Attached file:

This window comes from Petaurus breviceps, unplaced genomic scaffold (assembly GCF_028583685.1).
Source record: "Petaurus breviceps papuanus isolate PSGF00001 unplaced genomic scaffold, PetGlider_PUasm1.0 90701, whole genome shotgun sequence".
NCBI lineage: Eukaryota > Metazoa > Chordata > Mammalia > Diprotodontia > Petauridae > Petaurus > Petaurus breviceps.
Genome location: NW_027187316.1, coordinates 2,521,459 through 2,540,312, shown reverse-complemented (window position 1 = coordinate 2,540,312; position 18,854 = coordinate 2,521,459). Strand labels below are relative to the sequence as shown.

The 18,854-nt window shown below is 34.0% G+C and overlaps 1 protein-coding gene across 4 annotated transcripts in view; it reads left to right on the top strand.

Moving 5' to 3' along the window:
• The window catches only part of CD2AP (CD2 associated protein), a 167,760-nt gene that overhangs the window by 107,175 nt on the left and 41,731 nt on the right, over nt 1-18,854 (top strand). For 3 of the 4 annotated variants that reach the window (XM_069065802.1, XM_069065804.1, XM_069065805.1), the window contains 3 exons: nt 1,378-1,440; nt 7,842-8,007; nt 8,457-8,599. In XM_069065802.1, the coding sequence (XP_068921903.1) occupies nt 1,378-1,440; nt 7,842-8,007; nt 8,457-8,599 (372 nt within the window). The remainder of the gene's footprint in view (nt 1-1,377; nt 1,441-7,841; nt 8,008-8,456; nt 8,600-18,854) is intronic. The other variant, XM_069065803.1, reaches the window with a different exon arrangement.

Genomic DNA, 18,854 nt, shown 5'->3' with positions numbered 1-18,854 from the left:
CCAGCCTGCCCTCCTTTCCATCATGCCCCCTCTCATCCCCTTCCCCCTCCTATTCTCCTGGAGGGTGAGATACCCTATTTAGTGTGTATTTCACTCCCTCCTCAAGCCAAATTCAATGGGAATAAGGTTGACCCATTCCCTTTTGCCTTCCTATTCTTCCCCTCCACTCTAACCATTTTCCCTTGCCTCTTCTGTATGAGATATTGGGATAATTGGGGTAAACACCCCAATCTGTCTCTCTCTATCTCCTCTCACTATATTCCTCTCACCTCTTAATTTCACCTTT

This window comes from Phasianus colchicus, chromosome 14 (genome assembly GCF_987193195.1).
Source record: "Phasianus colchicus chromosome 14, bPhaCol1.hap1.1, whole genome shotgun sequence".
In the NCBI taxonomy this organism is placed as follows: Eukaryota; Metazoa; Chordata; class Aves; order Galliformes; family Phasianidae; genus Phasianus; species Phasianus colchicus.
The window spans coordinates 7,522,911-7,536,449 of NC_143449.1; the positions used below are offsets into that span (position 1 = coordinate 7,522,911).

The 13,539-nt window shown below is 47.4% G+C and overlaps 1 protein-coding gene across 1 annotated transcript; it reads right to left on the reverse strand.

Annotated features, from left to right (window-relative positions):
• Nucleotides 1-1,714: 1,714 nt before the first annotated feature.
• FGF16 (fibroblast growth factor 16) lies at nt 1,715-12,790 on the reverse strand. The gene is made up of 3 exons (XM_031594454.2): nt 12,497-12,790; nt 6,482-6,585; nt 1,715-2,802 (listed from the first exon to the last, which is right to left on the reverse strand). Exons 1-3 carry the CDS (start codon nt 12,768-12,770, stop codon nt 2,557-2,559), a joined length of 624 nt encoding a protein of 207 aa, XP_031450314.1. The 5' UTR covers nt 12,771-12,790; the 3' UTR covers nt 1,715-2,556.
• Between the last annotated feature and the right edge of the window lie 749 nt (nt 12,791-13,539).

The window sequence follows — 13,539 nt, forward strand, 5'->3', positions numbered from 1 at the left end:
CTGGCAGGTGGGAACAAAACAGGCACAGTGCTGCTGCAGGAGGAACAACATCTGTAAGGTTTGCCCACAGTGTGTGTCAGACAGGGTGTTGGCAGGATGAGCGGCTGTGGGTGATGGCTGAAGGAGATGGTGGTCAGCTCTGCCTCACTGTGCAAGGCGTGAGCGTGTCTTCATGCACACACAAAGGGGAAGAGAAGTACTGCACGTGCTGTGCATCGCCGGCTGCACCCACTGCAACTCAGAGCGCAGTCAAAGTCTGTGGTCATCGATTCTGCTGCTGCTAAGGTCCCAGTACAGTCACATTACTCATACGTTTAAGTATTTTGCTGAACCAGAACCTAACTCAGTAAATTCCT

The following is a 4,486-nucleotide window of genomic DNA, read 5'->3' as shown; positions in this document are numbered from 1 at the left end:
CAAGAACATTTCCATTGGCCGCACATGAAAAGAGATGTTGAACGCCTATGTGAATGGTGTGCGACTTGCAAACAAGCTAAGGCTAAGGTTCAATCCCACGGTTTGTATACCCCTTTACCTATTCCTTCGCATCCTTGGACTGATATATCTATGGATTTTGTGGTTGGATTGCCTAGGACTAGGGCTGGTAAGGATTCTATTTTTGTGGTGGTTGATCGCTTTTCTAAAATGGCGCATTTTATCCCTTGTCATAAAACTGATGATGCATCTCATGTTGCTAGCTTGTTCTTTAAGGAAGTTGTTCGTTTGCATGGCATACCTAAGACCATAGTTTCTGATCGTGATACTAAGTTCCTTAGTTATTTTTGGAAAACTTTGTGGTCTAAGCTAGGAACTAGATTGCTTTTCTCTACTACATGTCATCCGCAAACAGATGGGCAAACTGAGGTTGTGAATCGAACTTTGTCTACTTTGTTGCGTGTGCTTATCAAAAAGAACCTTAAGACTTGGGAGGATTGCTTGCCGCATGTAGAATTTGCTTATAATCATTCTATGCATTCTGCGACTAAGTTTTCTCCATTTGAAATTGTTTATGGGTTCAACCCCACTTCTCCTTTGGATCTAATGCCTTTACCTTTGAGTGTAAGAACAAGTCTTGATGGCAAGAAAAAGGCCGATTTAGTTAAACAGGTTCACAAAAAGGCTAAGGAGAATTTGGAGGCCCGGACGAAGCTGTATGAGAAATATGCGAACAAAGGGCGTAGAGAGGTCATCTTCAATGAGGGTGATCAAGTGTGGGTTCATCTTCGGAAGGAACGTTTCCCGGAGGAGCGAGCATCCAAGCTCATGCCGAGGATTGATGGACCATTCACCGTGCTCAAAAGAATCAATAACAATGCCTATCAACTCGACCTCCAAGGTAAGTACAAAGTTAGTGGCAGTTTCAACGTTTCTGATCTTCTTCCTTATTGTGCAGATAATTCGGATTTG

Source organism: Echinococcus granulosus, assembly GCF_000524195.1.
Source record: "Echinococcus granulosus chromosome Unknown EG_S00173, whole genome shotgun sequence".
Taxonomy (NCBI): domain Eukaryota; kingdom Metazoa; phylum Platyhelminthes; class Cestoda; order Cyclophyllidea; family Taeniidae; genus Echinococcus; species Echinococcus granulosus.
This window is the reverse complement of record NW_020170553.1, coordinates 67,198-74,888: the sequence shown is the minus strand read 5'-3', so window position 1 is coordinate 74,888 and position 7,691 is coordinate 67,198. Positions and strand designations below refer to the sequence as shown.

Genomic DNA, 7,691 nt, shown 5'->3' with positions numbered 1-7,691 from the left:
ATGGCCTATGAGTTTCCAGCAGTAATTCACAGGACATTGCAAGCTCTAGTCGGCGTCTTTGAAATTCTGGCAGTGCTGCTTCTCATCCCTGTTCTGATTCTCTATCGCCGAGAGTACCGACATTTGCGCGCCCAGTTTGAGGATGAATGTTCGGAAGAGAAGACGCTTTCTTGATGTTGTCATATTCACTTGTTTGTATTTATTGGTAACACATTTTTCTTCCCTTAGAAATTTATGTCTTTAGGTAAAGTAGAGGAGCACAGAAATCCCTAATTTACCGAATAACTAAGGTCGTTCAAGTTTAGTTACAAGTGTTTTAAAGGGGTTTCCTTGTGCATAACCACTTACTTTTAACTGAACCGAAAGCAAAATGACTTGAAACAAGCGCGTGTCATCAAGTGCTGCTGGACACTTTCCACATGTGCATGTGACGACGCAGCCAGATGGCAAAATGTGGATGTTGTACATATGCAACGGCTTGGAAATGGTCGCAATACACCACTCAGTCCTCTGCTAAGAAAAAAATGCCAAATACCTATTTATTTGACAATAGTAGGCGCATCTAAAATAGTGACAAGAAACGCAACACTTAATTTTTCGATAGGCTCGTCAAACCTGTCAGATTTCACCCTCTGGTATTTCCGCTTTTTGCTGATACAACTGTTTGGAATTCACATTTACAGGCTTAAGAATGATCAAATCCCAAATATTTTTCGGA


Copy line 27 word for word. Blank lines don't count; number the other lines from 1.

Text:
Genomic DNA, 7,691 nt, shown 5'->3' with positions numbered 1-7,691 from the left: